These studies suggest that intracorporeal anastomosis after minimally invasive right colectomy has several advantages, and robotic assistance could enhance the ability of the surgeon to perform an intracorporeal anastomosis, reducing the conversion rate and improving the quality of the suturing with the EndoWristed® instruments.
Many of the above-mentioned results relied on retrospective non-randomized comparison trials that compared robotic to laparoscopy without controlling for anastomosis technique, or compared ICA to ECA without testing for a possible benefit of robotic assistance. Therefore, prospective, multicenter studies simultaneously comparing both variables (surgical approach and anastomotic technique) are needed to provide further scientific evidence on the best technique for minimally invasive right colectomy.


STUDY OBJECTIVE

The objective of this study is to prospectively evaluate the postoperative recovery, hospital stay, wound complications, severe complications, and mid-term results (Hernia, recurrence…) of right colectomy, comparing intracorporeal vs extracorporeal anastomosis and comparing laparoscopic vs robotic techniques.


STUDY DESIGN

This study is a prospective, international, multi-center, 4-parallel-cohorts study.
Sites or surgeons will select a cohort of the study for which they are qualified.

Four cohorts will be the subject of study:
1.Robotic Right Colectomy with ICA
2.Robotic Right Colectomy with ECA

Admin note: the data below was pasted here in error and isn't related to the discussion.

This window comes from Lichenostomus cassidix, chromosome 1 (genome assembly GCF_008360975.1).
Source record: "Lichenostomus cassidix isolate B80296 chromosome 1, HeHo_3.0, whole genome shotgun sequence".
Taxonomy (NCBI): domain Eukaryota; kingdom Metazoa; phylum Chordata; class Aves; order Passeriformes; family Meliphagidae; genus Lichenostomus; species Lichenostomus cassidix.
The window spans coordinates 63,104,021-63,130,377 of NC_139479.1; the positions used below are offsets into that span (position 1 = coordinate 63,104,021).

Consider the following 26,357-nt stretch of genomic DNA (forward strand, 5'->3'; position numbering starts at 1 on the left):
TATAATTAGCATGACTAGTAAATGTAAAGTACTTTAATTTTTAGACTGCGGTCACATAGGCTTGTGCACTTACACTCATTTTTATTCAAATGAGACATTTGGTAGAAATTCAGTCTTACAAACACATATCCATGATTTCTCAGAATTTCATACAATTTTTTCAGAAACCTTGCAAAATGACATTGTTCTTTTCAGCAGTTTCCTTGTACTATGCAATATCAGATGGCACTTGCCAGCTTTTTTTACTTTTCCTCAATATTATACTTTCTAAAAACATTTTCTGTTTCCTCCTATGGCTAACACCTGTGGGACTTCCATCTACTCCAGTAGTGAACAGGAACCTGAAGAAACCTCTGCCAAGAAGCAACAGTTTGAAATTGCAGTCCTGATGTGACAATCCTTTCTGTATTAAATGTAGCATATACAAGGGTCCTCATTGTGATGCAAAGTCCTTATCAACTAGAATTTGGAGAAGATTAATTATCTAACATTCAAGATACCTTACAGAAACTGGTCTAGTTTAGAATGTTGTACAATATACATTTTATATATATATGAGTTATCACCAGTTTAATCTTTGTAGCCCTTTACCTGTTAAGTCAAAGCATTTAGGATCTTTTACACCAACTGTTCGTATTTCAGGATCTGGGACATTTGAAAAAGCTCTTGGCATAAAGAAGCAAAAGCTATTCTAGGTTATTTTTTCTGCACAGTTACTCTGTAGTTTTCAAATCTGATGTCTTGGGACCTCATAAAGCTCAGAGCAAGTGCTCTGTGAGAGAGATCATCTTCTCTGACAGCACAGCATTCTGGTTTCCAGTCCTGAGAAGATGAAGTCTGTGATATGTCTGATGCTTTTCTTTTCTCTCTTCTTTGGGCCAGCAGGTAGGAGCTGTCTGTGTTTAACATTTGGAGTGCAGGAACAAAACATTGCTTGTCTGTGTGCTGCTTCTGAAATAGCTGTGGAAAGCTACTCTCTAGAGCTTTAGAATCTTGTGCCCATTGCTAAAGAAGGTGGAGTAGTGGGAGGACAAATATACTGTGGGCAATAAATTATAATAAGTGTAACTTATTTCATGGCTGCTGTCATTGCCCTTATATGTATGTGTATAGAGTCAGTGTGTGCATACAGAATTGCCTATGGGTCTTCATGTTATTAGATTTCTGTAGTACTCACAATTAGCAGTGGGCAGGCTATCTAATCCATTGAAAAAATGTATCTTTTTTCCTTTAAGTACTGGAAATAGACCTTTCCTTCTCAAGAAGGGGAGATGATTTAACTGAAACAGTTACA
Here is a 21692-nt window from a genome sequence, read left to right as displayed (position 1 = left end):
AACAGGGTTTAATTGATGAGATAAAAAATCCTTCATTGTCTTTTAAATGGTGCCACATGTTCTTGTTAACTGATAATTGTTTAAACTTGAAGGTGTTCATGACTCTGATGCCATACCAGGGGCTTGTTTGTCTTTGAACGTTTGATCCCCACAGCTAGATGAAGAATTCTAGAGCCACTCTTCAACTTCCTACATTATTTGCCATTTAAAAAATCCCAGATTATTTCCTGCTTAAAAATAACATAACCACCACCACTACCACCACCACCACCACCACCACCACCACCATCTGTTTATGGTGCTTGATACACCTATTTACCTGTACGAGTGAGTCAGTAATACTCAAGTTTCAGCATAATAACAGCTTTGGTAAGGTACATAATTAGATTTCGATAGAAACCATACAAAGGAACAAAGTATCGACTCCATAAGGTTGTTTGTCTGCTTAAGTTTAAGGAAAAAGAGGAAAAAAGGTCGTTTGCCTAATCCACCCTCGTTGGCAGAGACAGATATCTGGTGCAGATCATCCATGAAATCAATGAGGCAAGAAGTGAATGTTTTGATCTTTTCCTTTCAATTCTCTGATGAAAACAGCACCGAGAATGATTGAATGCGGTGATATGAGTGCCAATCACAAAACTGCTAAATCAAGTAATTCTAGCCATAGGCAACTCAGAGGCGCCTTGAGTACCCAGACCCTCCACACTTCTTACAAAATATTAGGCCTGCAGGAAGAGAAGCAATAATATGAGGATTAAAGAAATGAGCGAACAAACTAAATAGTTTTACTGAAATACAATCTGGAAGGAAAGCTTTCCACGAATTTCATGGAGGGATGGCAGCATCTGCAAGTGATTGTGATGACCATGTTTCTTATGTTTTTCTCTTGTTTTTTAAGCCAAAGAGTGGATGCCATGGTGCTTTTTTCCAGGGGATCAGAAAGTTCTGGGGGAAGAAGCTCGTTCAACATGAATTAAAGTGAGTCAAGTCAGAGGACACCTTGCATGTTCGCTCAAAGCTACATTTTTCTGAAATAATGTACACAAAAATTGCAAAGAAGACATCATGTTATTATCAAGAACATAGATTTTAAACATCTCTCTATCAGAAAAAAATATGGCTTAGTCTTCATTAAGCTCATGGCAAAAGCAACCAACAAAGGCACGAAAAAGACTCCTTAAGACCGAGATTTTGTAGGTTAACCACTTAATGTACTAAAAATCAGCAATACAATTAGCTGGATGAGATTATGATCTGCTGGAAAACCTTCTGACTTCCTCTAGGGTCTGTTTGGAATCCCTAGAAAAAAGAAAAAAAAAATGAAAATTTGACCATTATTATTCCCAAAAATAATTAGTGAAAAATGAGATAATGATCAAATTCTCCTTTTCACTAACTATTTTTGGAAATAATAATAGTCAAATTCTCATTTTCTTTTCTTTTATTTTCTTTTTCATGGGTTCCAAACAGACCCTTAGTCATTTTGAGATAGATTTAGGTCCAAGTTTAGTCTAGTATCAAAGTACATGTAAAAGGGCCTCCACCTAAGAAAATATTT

3.Laparoscopic Right Colectomy with ICA
4.Laparoscopic Right Colectomy with ECA

It is not feasible to randomize patients to compare these techniques as doing so would limit the number of centers that could participate. Not all centers in Europe have access to robotic systems and not all surgeons in Europe are trained in intracorporeal anastomosis.

All patient assessments will be done according to the sites standard of care. Parameters routinely recorded during right colectomy surgery will be collected prospectively. Enrolled subjects will undergo assessments at the following intervals: pre-operative, operative, discharge, 30 days, 3 months, 1 year and 2 years post–surgery. A description of the study visits and required study procedures is included in the protocol. Patient assessments will be done according to standard of care.

MIRCAST Protocol & Centers


PROTOCOL

Find in this page a copy of MIRCAST Protocol Information at ClinicalTrials.gov and updated information

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MIRCAST CENTERS

List of centers participating in MIRCAST Study

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Events


  • 09/25/2018 12:00 AM - 09/27/2018 08:40 PM
  • Niza, Francia

MIRCAST Study will be present in Nice in the following activities (READ MORE)

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  • 09/19/2018 12:33 AM - 09/20/2018 12:35 AM
  • París, Francia

MIRCAST will be present at AFC meeting 2018

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DAYS TO START RECRUITMENT


RECRUITING!

Contact


  • MIRCAST CENTRAL COORDINATION CENTER. Edificio IDIVAL, Avenida Cardenal Herrera Oria s/n, 39011 Santander (CANTABRIA).